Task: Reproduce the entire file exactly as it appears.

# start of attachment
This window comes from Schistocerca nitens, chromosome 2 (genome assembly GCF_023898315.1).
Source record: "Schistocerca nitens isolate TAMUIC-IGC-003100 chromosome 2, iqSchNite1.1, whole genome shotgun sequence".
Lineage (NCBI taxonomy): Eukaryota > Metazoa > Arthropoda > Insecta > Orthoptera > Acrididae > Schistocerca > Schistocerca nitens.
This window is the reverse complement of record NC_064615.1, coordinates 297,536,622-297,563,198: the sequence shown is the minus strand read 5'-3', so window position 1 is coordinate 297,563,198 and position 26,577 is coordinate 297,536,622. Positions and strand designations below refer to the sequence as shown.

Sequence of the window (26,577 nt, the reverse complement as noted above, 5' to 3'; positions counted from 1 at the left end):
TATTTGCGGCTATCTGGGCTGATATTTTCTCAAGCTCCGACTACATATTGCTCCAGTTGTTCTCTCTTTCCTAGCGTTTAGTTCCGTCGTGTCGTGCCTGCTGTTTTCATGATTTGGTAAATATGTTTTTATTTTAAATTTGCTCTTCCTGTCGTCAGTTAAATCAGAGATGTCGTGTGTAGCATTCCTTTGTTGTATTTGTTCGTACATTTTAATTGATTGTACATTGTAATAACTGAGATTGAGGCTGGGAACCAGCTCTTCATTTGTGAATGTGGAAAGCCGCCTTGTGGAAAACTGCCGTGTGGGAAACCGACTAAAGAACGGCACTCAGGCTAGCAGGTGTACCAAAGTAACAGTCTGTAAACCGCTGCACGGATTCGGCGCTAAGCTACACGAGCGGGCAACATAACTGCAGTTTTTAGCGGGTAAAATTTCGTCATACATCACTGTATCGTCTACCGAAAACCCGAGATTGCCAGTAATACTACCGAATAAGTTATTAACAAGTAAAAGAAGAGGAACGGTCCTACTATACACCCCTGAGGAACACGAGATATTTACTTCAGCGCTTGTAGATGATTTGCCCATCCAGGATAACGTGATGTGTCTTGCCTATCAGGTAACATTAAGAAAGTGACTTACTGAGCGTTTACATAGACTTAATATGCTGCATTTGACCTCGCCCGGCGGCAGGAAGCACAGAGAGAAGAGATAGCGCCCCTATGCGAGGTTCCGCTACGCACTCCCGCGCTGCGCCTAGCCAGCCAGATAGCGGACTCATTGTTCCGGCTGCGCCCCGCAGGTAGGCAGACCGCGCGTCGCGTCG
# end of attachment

This window comes from Schistocerca nitens, chromosome 2 (genome assembly GCF_023898315.1).
Source record: "Schistocerca nitens isolate TAMUIC-IGC-003100 chromosome 2, iqSchNite1.1, whole genome shotgun sequence".
Lineage (NCBI taxonomy): Eukaryota > Metazoa > Arthropoda > Insecta > Orthoptera > Acrididae > Schistocerca > Schistocerca nitens.
This window is the reverse complement of record NC_064615.1, coordinates 297,536,622-297,563,198: the sequence shown is the minus strand read 5'-3', so window position 1 is coordinate 297,563,198 and position 26,577 is coordinate 297,536,622. Positions and strand designations below refer to the sequence as shown.

Sequence of the window (26,577 nt, the reverse complement as noted above, 5' to 3'; positions counted from 1 at the left end):
TATTTGCGGCTATCTGGGCTGATATTTTCTCAAGCTCCGACTACATATTGCTCCAGTTGTTCTCTCTTTCCTAGCGTTTAGTTCCGTCGTGTCGTGCCTGCTGTTTTCATGATTTGGTAAATATGTTTTTATTTTAAATTTGCTCTTCCTGTCGTCAGTTAAATCAGAGATGTCGTGTGTAGCATTCCTTTGTTGTATTTGTTCGTACATTTTAATTGATTGTACATTGTAATAACTGAGATTGAGGCTGGGAACCAGCTCTTCATTTGTGAATGTGGAAAGCCGCCTTGTGGAAAACTGCCGTGTGGGAAACCGACTAAAGAACGGCACTCAGGCTAGCAGGTGTACCAAAGTAACAGTCTGTAAACCGCTGCACGGATTCGGCGCTAAGCTACACGAGCGGGCAACATAACTGCAGTTTTTAGCGGGTAAAATTTCGTCATACATCACTGTATCGTCTACCGAAAACCCGAGATTGCCAGTAATACTACCGAATAAGTTATTAACAAGTAAAAGAAGAGGAACGGTCCTACTATACACCCCTGAGGAACACGAGATATTTACTTCAGCGCTTGTAGATGATTTGCCCATCCAGGATAACGTGATGTGTCTTGCCTATCAGGTAACATTAAGAAAGTGACTTACTGAGCGTTTACATAGACTTAATATGCTGCATTTGACCTCGCCCGGCGGCAGGAAGCACAGAGAGAAGAGATAGCGCCCCTATGCGAGGTTCCGCTACGCACTCCCGCGCTGCGCCTAGCCAGCCAGATAGCGGACTCATTGTTCCGGCTGCGCCCCGCAGGTAGGCAGACCGCGCGTCGCGTCG